Quality Products International

Are the Chinese to blame for the U.S. recession?

by on Oct.18, 2010, under China, General News

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In a word NO.

Much has been said in the media lately about how the Chinese have undervalued their currency and that it is causing the extended recession in the U.S. and to a lesser extent in Europe. This is untrue. Yes the low value of the Chinese currency does not help the balance of trade and it stops the U.S. and Europe from exporting to China as their products are too expensive. However up until recently both trade block were only giving this imbalance lip service as the low Yuan allowed large companies in these trade blocs to manufacture products cheaply and sell them for good profits in the U.S. and Europe. It is only when the economies in both areas almost collapsed that the hue and cry about the exchange rate reached the level it has now. One must also realize that the U.S. is going through an election cycle so anything that can be blamed for the unemployment and bad economy is going to be front page news especially if it is something external and not the politicians’ fault.

So let us examine why this imbalance has occurred. China wanted to fast track its economy and traditionally the way to do this for countries outside of Europe and North America was to create an export economy. The best way to do this is to provide a cheap place to manufacture goods. One component of this is a cheap currency. To keep its competitive advantage against its rivals in the area China pegged its currency to the US, its major export market. Thus the exchange rate would be stable and companies could move manufacturing costs to China with confidence in the stability of the exchange rate. This worked fine until the China economy grew to that of a second tier nation and above. At this point the trade imbalances started to bite but were not a huge problem. China then would allow the currency to move in small increments and over time to smooth some of these imbalances out while maintaining a competitive advantage.

When the economic crash hit in 2007 the U.S. and Europe (mainly caused by the financial institutions in those countries anyway) found it difficult to trade out of the recession. Why? Well because the single largest market that was not severely affected was that of China. Since the Yuan was pegged to the dollar, when the dollar dropped in value so did the Yuan making it hard for U.S. businesses to export to China; and also, it did not create a climate where jobs could be brought back to the U.S. as it was still cheaper to use Chinese manufacturing. Thereby the hue and cry about the exchange rate. However one must look at would have happened had the exchange rate been free to float as most U.S. and European politicians have been screaming for.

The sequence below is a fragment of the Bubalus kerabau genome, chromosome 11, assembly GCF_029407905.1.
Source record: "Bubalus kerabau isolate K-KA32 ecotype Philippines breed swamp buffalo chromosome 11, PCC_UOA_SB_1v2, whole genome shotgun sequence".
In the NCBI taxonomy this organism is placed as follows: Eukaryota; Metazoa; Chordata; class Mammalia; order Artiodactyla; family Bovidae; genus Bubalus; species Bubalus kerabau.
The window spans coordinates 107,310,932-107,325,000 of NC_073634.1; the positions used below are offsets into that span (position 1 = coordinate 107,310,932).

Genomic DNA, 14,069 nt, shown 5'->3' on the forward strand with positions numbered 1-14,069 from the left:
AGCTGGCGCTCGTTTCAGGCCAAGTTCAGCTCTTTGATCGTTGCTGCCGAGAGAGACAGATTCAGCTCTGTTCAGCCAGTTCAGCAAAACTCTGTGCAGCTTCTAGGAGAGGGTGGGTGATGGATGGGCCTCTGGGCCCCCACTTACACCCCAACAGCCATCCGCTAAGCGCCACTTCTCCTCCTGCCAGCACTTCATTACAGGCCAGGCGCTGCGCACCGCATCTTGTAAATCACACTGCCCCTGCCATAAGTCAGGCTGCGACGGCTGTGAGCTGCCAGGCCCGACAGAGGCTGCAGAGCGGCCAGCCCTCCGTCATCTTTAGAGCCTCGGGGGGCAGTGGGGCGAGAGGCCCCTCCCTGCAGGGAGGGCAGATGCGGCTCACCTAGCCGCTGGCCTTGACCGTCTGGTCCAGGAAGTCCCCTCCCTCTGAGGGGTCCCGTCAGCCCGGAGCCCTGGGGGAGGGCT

China rode out the recession by ramping up internal spending on infrastructure. It did not shift its economy to internal markets. China is still primarily and exporter. So if the exchange rate suddenly ballooned to where other wanted it what would have been the result? Well the exports would no longer be cheap and exporters would find it difficult to sell their products. Manufacturing would move to other cheaper countries. The industry would shrink probably alarmingly and the associated unemployment problem would have no real alternative industries to go to. In effect the recession would have been brought to China in a big way. Suddenly ALL major markets would be in recession. There would not be a market for U.S. or European goods as most of these entail some sort of consumer requirement. The Chinese spend less than most industrialized people on themselves, they are superior savers. If suddenly the wealth of jobs and opportunities dries up then they would most likely stop spending and save even more. Thus, no more internal market either.  The Chinese, by allowing their currency to appreciate in a slow and controlled manner, are trying to slowly move their economy off a pure export footing and to a more balance one without destroying the export business first.  It is not something that can be done quickly as it requires a change in mentality from its people as well as its business leaders. They have to want to spend.

So the Chinese are being responsible in their economic policies. Of course mainly to themselves but that is normal for all countries. Still, they do recognize the need to allow the Yuan to appreciate but, they will not be bullied into letting it skyrocket to the detriment of their own people and eventually the global marketplace. The histrionics about them being the boogey men are just that, the wild ramblings of people who do not know better or politicians wanting to blame anyone and anything rather than themselves.

 Author: M. Charlin

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